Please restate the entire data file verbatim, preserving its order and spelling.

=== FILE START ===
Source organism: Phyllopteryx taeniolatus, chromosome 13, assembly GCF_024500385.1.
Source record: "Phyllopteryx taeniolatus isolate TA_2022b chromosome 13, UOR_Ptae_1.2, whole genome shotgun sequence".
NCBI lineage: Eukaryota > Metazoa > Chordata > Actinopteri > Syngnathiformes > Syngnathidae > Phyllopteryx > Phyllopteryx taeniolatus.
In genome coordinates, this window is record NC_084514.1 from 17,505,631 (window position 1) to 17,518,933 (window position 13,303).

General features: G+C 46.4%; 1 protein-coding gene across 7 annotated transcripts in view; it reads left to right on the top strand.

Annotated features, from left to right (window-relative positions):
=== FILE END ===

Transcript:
Source organism: Phyllopteryx taeniolatus, chromosome 13, assembly GCF_024500385.1.
Source record: "Phyllopteryx taeniolatus isolate TA_2022b chromosome 13, UOR_Ptae_1.2, whole genome shotgun sequence".
NCBI lineage: Eukaryota > Metazoa > Chordata > Actinopteri > Syngnathiformes > Syngnathidae > Phyllopteryx > Phyllopteryx taeniolatus.
In genome coordinates, this window is record NC_084514.1 from 17,505,631 (window position 1) to 17,518,933 (window position 13,303).

General features: G+C 46.4%; 1 protein-coding gene across 7 annotated transcripts in view; it reads left to right on the top strand.

Annotated features, from left to right (window-relative positions):